Durable goods orders surged 5.2% in December.  While this economic release is notoriously volatile on a month to month basis, the magnitude of the current results supports the view that the recession in the housing and financial services industries hasn’t spread to the economy at large. 

We are also entering the thick of earnings season, with this week and next week representing the peak periods.  With the exception of financial, results have continued to be on the positive side and like the durable goods report, are not indicative of an economy in recession.  Burlington Northern, a railroad company, reported results this morning that were ahead of expectations both on the top line and bottom line.  Their guidance, like most companies, was for moderating growth, but not of the recession variety.      

Like Apple last week, VMWare’s stock is getting hit today not because they’re seeing a recessionary environment, but because their first forecast as a public company wasn’t as rosy as the street had been modeling.  After reporting year over year earnings gains of 80-90%, the company provided an initial 2008 growth forecast of 50%, which was a tad shy of the 57% consensus analysts had been modeling of their own accord.  Again, there is nothing in this guidance that suggests an economy in a recession or a company in fundamental trouble, but expectations that were merely ahead of themselves.  (As an aside, we believe it is important that investors not summarily dismiss some of the most promising growth companies from their portfolios on the valuation argument alone, but manage their exposures by paying attention to their portfolio as a whole.  Those that want proof that “cheap” stocks can get cheaper, need only look at what’s happened to the stocks of many in the banking and housing sectors in recent quarters.)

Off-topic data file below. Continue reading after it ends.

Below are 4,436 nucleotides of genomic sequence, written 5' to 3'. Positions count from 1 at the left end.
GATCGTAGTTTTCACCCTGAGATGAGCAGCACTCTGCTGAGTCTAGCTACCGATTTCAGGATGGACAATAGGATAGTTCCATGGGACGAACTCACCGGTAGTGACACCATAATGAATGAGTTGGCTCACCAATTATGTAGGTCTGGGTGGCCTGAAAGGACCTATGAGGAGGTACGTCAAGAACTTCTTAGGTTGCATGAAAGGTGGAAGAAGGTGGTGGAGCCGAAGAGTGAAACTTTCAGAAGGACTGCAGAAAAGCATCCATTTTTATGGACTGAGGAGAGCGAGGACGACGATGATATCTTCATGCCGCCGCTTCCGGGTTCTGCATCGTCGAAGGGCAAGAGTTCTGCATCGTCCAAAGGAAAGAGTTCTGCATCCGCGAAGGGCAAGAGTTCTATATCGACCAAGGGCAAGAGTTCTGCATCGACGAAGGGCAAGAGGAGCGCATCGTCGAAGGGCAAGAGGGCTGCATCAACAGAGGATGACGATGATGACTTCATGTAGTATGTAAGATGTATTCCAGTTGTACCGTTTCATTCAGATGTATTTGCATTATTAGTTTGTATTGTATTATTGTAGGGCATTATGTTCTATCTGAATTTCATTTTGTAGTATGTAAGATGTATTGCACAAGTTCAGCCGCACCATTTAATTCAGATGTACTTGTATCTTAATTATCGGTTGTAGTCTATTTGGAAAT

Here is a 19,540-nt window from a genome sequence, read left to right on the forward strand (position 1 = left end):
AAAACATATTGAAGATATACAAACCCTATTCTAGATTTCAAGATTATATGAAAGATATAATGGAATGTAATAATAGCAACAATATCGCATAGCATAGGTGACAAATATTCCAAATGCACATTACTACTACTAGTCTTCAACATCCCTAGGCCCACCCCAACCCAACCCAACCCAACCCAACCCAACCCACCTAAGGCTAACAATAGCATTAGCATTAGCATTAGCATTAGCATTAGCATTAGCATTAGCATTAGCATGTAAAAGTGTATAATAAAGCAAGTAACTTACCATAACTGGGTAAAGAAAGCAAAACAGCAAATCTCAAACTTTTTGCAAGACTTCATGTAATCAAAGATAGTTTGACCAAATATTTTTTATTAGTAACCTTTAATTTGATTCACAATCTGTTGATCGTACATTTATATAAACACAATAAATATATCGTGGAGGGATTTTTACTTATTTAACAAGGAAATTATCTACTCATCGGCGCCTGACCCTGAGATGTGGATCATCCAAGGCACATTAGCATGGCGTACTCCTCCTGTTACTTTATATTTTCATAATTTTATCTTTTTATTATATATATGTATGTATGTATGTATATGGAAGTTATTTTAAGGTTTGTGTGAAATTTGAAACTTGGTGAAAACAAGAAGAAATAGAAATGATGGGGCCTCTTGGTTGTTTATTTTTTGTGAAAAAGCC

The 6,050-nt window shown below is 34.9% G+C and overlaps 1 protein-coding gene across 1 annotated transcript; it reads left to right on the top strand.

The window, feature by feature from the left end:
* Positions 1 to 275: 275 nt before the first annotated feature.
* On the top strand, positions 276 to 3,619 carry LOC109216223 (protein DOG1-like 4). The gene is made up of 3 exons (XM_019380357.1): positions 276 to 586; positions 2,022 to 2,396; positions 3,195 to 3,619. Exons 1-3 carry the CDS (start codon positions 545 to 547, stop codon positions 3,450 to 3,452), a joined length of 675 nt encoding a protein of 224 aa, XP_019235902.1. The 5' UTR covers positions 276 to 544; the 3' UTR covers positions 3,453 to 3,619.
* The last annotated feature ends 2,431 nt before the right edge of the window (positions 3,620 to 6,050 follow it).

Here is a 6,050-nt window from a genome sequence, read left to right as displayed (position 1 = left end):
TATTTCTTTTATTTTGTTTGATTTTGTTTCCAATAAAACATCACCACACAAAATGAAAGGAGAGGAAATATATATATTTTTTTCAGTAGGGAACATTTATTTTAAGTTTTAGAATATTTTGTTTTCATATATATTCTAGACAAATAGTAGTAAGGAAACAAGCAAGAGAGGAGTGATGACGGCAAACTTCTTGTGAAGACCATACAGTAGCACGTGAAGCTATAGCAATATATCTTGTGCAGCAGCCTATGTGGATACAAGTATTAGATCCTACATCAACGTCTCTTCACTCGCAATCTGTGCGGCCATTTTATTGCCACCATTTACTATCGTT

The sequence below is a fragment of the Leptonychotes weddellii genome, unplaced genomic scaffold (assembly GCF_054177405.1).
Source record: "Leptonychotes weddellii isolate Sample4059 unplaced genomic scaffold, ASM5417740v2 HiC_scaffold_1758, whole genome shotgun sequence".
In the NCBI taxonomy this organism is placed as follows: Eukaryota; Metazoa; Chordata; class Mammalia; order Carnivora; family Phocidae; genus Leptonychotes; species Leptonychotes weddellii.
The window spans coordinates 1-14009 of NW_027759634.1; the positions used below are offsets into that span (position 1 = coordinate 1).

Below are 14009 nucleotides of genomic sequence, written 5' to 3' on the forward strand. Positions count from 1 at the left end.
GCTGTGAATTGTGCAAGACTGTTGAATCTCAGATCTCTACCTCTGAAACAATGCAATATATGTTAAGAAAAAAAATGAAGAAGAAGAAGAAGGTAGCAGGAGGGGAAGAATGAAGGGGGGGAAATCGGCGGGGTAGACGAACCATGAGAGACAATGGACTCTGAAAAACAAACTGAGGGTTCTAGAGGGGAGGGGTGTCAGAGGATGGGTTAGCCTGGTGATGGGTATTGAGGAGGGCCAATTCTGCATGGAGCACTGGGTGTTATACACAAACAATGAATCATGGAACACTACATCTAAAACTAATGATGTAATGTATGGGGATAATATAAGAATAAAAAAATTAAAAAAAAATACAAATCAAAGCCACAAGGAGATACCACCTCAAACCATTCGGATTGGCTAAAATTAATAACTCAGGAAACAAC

The Fed’s decision tomorrow about additional rate cuts will likely be a short term trend changer for the markets, just as it has been with each of their decisions since August.  While we believe the Fed should cut 50 basis points, there is the possibility — given more favorable earnings reports, today’s durable goods statistics and recent unemployment claims — that they only do 25 basis points.  Anything less than 50 would likely be a major disappointment to the market, while 50 would be met with further encouragement that the Fed remains aware of the market’s fragile situation.  At this stage, 50 basis points may not be necessary given the aforementioned fundamentals, but would represent a well spent insurance policy against any additional unforeseen weaknesses in the credit markets.